My last couple of blogs have been a bit ‘bookish’. Don’t get me wrong, I adore books. I adore them so much that all my bookcases were packed double deep (until they went into storage) and I refer to books as ‘my babies’. It’s just that it seems a bit of a misrepresentation. We read everyday as part of our bedtime routine. We’re nearing the end of the ‘His Dark Materials’ trilogy by Philip Pullman. This epic story centered around the feisty 12 year old Lyra, and later on her brave and gentle companion Will, spanning many worlds has been part of our lives for a long time and I’ll be sad to see them go. Anyway, as I was saying, this blog isn’t going to be about books, but clearly as I love them so much it will be a little bit about books after all!
Despite the epic bedtime sagas, books do not feature very strongly in our educational repertoire. I think this only struck home recently when I was chatting to one of Jessy’s teachers from Wood School. Her children go to school, where as many of the children at Wood School are home educated. Some are flexi-schooled. I’m guessing that the parents have diverse approaches to what they would like their children to gain from Wood School. My approach is that I am happy for him to be in an environment where his autonomy is respected, where I know he will be spoken to with respect and treated with respect by the adults around him. I appreciate the fact that interesting activities are on offer, but I am content for Jessy to choose what he does while he’s there. From all reports, what he mostly likes to do is run around with sticks and play imagination games. Wrestling and play fighting with other boys features too.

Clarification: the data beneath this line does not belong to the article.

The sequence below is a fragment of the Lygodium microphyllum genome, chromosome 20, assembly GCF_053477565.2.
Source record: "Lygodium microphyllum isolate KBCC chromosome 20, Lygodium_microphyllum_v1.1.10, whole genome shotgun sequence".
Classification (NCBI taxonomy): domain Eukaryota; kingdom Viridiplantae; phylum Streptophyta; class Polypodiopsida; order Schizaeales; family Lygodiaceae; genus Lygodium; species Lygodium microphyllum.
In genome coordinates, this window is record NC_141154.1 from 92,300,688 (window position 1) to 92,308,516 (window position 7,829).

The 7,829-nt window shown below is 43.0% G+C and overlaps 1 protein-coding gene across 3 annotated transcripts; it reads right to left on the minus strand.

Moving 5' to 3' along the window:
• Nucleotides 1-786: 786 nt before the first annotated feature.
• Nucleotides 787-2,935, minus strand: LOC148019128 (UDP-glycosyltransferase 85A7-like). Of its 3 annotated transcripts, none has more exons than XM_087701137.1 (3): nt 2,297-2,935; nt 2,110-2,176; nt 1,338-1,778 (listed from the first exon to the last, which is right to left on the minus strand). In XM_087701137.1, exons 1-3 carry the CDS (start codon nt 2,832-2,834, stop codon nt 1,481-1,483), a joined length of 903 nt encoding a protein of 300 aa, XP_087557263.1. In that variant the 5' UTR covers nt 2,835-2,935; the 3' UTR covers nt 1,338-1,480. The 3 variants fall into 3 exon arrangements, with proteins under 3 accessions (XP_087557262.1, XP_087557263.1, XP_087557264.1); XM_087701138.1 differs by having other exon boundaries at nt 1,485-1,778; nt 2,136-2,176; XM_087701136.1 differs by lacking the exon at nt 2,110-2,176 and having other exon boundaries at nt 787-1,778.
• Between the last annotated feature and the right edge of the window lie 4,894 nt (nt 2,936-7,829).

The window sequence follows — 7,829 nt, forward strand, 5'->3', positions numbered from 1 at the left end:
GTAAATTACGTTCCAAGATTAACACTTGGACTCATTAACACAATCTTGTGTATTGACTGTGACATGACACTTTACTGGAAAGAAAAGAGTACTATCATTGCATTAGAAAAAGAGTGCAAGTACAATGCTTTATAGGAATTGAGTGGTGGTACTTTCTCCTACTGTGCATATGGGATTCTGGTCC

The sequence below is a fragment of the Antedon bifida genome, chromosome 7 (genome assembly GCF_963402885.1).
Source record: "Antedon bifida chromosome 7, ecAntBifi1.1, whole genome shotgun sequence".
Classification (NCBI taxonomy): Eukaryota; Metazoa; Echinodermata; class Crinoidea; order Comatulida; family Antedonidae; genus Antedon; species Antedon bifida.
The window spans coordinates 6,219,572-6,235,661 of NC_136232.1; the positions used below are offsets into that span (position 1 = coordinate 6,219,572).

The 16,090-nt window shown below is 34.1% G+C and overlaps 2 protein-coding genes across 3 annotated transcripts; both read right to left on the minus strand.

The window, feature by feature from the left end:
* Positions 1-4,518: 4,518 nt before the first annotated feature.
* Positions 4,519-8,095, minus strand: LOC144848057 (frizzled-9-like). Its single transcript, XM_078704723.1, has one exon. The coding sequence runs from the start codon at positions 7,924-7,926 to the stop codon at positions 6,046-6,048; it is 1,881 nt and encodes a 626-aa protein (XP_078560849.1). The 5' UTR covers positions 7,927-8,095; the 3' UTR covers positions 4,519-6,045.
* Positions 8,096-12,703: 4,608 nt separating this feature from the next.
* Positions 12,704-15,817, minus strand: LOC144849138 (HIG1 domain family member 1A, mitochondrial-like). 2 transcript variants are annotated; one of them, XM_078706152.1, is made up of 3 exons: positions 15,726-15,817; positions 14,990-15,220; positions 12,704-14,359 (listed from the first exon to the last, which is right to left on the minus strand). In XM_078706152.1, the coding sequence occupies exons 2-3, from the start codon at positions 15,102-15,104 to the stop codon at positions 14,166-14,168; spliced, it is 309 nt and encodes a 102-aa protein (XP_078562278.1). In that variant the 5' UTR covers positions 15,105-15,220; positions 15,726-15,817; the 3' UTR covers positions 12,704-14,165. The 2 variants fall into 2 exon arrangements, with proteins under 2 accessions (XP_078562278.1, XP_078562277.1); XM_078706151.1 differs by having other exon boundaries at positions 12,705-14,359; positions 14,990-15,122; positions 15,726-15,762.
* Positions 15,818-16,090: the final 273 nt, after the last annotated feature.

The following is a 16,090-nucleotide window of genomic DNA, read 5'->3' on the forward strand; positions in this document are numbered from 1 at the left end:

So the teacher was interested in our autonomous approach and asked what we got up to. “Oh lots!” I replied enthusiastically. I decided to go through our week to give her a quick idea:
“On Monday he goes to Wood School where he mostly runs around.
On Tuesday we sometimes go to a Steiner Kindergarten where he loves running around and playing.
On alternate Wednesdays we go to Adventure playground where he… runs around with his friends.
On Thursday he’s at Wood School where he…. er…… runs around …
and every other Friday we go climbing where he CLIMBS!”
I was so pleased to have a variation on the theme come Friday that I failed to notice that climbing is a bit like running, only upwards. I sighed. There was a slightly uncomfortable silence. I laughed and said “Ah well, he seems to be learning everything somehow!” The amazing thing is that he really does!
There you have it. In a nutshell. Our Autonomous Education Programme is: Mostly running around!